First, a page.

Trial and Terror


After 20 months and 300 witnesses, “the horrific has become almost routine.” So the narrator notes late in Verdict on Auschwitz, a 1993 German documentary on the mid-’60s trial of 22 SS men, just now getting an American release. If anything, the story of the Auschwitz genocide factory is today even more familiar—which makes the defamiliarizing “German” quality of this three-hour doc all the more necessary.

Directed by Rolf Bickel and Dietrich Wagner, Verdict on Auschwitz is less epic in its aspirations than Claude Lanzmann’s monumental Shoah and less critical in its approach than The Specialist, in which Eyal Sivan revisited the Eichmann trial as theater. The model is Alain Resnais’s Night and Fog; Verdict on Auschwitz similarly juxtaposes archival footage and postwar material (both 1963 and 1993) to produce shocking eruptions of past atrocities in the context of an orderly everyday Europe.

Verdict on Auschwitz is divided into three parts. The first, “The Investigation,” introduces the defendants—well-fed war criminals who have just been hanging out in Germany—while noting other figures (Josef Mengele, Adolf Eichmann, Rudolf Hoess) made unavailable by death or disappearance. Soviet footage graphically documenting the liberation of Auschwitz is followed by a former Nazi judge’s testimony on his wartime trip to Auschwitz. Given by a German, this detailed account of the extermination procedure is, as the prosecuting attorney dryly notes, “a rare exception.”

The movie’s second part, named “The Trial” for maximum double meaning, describes daily life in Auschwitz from the perspective of surviving inmates—a few of whom, notably Filip Müller and Rudolf Vrba, will be familiar to viewers of Shoah. Witnesses emphasize Auschwitz as the site of state-sanctioned looting as well as a facility that mass-produced death on an unprecedented scale. Vrba, who escaped in 1942, maintains that the concentration camp was essentially “about robbery—murder was a by-product.” But other testimony suggests that Auschwitz was more like an orgy of spontaneous (as well as organized) killing and that once hundreds of thousands of Hungarian Jews arrived in 1944, the extermination mechanism went into inconceivable overdrive.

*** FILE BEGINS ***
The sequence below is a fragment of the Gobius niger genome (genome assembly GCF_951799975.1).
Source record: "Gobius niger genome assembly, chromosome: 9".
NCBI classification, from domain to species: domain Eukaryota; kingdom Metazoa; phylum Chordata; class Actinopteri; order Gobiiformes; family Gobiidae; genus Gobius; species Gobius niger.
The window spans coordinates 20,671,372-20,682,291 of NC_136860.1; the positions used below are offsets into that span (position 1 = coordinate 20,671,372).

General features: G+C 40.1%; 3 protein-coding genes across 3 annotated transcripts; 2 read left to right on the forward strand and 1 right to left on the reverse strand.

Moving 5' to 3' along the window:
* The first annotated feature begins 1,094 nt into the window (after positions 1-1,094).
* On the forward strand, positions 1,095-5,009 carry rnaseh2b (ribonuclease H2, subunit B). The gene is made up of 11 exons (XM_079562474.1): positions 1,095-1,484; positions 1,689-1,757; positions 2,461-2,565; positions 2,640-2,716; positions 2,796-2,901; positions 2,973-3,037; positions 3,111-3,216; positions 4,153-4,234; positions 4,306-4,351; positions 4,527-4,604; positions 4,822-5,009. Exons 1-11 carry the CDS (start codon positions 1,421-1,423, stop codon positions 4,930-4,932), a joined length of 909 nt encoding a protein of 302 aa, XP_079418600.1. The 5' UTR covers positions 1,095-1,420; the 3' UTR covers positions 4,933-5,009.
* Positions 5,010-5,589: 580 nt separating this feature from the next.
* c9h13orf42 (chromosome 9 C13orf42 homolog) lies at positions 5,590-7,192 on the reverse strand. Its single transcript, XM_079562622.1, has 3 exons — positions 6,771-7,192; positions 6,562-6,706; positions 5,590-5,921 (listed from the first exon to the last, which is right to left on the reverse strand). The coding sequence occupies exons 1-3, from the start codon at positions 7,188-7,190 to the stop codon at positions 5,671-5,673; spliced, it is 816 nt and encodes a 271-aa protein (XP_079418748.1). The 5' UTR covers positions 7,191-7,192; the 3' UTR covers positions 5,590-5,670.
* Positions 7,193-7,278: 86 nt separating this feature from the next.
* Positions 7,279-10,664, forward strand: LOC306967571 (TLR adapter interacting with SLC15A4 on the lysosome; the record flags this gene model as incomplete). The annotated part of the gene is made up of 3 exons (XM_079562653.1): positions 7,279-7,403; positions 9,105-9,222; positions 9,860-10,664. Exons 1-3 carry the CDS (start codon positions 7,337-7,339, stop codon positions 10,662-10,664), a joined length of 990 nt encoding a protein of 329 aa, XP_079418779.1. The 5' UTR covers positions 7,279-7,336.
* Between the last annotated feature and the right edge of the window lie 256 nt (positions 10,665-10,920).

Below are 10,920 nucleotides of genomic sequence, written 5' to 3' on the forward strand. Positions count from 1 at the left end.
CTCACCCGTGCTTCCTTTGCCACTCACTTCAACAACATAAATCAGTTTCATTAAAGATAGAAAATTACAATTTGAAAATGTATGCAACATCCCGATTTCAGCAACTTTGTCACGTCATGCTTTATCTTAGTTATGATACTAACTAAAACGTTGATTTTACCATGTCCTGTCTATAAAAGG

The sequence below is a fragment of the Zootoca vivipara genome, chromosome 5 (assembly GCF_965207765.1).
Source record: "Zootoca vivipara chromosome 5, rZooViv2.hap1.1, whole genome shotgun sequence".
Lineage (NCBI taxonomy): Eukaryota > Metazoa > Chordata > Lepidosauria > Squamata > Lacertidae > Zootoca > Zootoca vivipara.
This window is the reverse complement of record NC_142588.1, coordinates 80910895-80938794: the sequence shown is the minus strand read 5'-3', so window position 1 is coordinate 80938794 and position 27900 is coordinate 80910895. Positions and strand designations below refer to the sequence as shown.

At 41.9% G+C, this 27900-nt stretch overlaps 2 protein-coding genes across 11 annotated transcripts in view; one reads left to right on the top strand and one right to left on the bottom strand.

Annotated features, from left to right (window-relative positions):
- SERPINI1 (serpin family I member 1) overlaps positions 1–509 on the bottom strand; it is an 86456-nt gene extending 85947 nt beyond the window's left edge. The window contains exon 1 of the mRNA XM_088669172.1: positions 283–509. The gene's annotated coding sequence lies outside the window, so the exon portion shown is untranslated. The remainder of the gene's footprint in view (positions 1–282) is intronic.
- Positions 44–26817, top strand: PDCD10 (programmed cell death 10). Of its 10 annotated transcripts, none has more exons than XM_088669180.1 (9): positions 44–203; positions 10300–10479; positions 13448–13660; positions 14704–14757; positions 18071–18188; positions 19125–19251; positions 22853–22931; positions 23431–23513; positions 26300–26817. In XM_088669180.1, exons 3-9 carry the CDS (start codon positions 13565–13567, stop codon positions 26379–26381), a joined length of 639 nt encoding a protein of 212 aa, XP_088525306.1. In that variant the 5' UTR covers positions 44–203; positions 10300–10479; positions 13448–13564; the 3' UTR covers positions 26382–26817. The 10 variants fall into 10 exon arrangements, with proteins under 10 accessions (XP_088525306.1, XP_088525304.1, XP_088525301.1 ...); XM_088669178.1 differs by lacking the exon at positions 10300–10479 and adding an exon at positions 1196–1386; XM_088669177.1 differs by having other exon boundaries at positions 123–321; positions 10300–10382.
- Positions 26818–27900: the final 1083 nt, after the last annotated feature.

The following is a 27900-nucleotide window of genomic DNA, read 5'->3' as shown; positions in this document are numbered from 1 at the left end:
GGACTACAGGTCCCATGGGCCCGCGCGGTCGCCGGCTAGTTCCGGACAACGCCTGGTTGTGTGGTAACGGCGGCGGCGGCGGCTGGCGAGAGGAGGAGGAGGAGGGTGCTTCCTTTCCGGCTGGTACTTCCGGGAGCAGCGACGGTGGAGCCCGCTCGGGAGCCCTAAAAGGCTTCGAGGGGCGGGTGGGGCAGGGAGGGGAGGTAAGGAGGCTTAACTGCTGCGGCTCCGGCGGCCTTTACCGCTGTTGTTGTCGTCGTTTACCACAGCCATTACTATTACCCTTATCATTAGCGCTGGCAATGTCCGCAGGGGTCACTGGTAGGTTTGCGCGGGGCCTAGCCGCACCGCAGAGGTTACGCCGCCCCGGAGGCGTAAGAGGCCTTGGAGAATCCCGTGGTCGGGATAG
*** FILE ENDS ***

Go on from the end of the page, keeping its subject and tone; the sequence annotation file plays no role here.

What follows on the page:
A key event in that thing the Germans call vergangen heitsbewältigung
(coming to terms with the past), the Frankfurt trial served as the basis for Peter Weiss’s “documentary” play The Investigation. Indeed, staged throughout West Germany in the mid ’60s, Weiss’s drama had at least as much influence on public opinion, particularly the burgeoning New Left, as the trial itself. Weiss organized actual testimony to make a Marxist argument that Auschwitz was the logical culmination of capitalism (rather than, for example, the logical culmination of European anti-Semitism). This is an ideological line that the filmmakers are eager to avoid.

The emphasis here is on the Jewishness of the victims. A brief digression acknowledges the difficulty that German authorities had in encouraging and arranging for surviving witnesses to travel from Israel or America to Frankfurt. Their presence is crucial, although at one point the prosecuting attorney says that he could have made his case purely on documentary evidence. The filmmakers only refer indirectly to the sort of cross-examination the victims endured: In the movie’s final third, “The Verdict,” it’s noted that the chief defense lawyer intimidated witnesses by asking for precise details: At what time exactly was it that you saw your mother beaten to death?

The SS men, 20 of whom were found guilty, largely refused to testify. Verdict on Auschwitz ends with the adjunct officer to the camp commander claiming that he knew nothing about the gas chambers. (It’s a pity Saddam was hanged before anyone could ask him about gassing the Kurds.) Among other things, Verdict on Auschwitz establishes that the Holocaust’s perpetrators were also its first deniers.